Holladay resident Nick Smyrniotopoulos has a problem. One of his neighbors has repeatedly reported him for burning trash in violation of state and county air-quality policies — even calling the police and fire department out to his house.
But, Smyrniotopoulos says, he’s innocent.
Authorities tried to step up no-burn enforcement on the Wasatch Front this winter, but they concede it can be difficult to determine who has broken the rules. They still encourage Utahns to report violations — even though only a fraction of complaints result in citations.
“That’s a challenge that we face sometimes,” said Nicholas Rupp, a spokesman for the Salt Lake County Health Department.
“People will complain that there is burning in my neighborhood, but … we can’t do anything if it’s not clear where the smoke is coming from,” Rupp said. “We rely on neighbors to identify exactly which house it is. And I look at my neighborhood sometimes and say, ‘There is some smoke over there, but I have no idea what house.’ ”
Burning wood or other solid fuels such as coal or charcoal is banned by the state Division of Air Quality when the weather forecast indicates stagnant air could trap smoke and other pollutants over the Wasatch Front’s urban valleys.
Short of a crackdown
This past winter, the Salt Lake County Health Department received 78 complaints of residents burning wood on no-burn days. That was a notable jump from the previous year, when the department received 47 complaints.
Rupp attributed the rise to a campaign by the county health department and state Division of Air Quality (DAQ) to get more Wasatch Front residents to report when they smell or see smoke. Despite the increase in complaints, Rupp said health officials have yet to issue a citation for wood-burning violations.
DAQ, meanwhile, took in 157 reports last winter and issued 10 citations, compared with 12 the previous year, according to Jared James, an environmental scientist with the agency.
Those low numbers, Rupp said, are at least partially explained by difficulties in determining whether a violation has happened when someone gets turned in by a neighbor. The health department tries to dispatch investigators within three days of receiving a complaint, but they work during the day, and people typically use their fireplaces in the evenings.
“We get complaints all the time, about things we can’t verify,” Rupp said.
Even though verifying reports often proves problematic, James added, it’s still the preferred method of state regulators to find and educate violators, given that an outright ban on wood burning is prohibited by state law.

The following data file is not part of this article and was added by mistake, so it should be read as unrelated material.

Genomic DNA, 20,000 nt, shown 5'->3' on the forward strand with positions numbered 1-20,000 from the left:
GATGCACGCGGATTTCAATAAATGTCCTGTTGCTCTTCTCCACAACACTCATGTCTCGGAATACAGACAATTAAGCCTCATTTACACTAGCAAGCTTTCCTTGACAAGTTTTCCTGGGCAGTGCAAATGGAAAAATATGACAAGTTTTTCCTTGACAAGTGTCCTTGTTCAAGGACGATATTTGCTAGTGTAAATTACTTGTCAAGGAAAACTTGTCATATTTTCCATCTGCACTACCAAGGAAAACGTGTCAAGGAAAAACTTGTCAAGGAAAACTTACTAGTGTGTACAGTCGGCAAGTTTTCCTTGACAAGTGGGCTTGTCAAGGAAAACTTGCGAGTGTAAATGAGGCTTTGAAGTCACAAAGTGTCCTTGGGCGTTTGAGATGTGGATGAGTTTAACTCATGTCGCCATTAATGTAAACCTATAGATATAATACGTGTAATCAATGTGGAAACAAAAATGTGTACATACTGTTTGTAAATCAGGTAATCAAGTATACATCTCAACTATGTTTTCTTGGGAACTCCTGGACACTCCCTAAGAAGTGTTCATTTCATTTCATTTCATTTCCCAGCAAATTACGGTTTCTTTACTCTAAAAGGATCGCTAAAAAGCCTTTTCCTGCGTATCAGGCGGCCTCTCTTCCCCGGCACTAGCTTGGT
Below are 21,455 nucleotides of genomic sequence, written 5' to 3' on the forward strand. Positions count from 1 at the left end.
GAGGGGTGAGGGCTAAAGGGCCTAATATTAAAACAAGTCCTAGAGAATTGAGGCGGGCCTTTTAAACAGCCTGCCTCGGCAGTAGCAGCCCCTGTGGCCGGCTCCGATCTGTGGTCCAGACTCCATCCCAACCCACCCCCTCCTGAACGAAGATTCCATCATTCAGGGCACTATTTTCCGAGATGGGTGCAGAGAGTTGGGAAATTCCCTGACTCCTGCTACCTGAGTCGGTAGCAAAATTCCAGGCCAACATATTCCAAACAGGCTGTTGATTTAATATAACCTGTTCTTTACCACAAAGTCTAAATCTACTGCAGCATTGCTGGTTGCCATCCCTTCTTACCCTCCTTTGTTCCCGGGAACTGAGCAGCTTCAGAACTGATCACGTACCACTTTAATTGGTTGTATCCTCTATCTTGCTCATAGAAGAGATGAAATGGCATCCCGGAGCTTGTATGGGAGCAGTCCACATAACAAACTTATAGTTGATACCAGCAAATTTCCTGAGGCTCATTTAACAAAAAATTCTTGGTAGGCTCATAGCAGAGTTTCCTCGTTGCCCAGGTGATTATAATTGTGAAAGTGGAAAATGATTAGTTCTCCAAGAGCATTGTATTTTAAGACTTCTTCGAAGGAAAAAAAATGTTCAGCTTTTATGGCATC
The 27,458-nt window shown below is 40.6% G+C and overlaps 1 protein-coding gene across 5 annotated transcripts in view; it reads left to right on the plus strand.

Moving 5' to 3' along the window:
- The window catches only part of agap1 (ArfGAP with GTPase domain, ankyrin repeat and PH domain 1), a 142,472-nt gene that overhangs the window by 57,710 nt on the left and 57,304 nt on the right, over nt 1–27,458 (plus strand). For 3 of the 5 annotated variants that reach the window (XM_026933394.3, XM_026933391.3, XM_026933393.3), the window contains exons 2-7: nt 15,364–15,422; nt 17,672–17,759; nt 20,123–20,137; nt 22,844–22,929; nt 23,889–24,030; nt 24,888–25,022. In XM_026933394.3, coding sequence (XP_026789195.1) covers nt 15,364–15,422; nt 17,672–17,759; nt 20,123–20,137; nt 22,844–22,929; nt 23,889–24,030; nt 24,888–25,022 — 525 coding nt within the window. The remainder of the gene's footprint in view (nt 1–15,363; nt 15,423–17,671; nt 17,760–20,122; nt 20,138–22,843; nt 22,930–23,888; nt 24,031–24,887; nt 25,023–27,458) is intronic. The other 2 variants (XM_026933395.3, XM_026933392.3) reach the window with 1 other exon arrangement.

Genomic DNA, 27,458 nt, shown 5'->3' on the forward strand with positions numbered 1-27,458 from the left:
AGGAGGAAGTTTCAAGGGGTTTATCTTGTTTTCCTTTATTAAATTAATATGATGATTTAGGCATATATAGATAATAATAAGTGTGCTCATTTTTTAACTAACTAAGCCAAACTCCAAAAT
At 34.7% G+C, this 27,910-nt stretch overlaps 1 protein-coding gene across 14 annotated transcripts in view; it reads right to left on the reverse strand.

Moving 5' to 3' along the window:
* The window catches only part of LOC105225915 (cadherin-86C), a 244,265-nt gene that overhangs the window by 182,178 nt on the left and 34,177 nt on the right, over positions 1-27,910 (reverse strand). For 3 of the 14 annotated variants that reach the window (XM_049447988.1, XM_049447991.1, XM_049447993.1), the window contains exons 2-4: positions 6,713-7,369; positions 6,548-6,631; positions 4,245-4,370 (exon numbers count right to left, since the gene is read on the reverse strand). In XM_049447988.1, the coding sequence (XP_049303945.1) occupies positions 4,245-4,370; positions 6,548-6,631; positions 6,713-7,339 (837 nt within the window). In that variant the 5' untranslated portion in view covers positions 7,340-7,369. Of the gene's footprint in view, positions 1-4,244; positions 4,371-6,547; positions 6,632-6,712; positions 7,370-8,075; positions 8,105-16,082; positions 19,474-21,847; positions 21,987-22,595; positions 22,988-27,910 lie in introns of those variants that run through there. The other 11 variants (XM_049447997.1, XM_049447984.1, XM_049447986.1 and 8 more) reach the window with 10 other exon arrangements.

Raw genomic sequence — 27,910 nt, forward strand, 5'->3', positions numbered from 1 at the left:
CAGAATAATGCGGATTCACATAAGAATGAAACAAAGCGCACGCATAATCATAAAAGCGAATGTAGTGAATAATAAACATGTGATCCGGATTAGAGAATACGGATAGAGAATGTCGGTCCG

“We don’t have the manpower to cover the entire Wasatch Front,” James said.
Given the difficulty, Rupp said, investigators often erred on the side of distributing educational materials to alleged offenders as opposed to writing them a ticket, “regardless of what we see.”
“We don’t issue penalties,” he said, “unless inspectors confirm that the prohibited behavior is happening.”
So far, Rupp said, the strategy seems to be working — they’ve never had to return to a previously reported address.
Rupp confirmed the health department got a complaint about foul-smelling smoke at Smyrniotopoulos’ address Wednesday afternoon, and he said it will send someone to talk to the occupants. Though enforcement of the state’s wood burning ban ends March 1, he said the health department still wanted to investigate the smell, to make sure no one is burning plastics or electronics, which is prohibited year-round.
Source of the smell?
That will be the fourth agency to approach Smyrniotopoulos about the smoke allegedly emanating from his residence. He said he’s received notices or visits from Holladay, the police and, most recently, the fire department, all complaining he was burning trash and asking him to stop.
None of them cited him, however.
The string of reports led Smyrniotopoulos and his wife to put up a sign in their front lawn, urging whoever was reporting them to knock it off.
Doug Brewer, code enforcement officer for Holladay, confirmed that someone had complained repeatedly about strange-smelling smoke coming from Smyrniotopoulos’ address. The initial complaint, he said, involved a different house, later determined not to be the source.
When the complainant was told the first address wasn’t the source, Brewer said, that person filed a subsequent complaint about Smyrniotopoulos’ house. Officials sent him a notice. When the smell persisted, Brewer said, officials suggested the complainant call the police instead.
Throughout, Smyrniotopoulos remains adamant he has never burned trash at his house. He does use his fireplace on a regular basis, but not without checking the state’s website to make sure it’s legal to burn before he lights a fire.
He said he also burns an artificial fire log to lower emissions from the fireplace. James, the DAQ scientist, confirmed the fire logs — available in area stores under such brand names as Duraflame, Java-log and Enviro-Log — do burn more cleanly and efficiently than natural logs.
But, he said, they also emit an odd odor, which James said could explain why Smyrniotopoulos keeps getting turned in.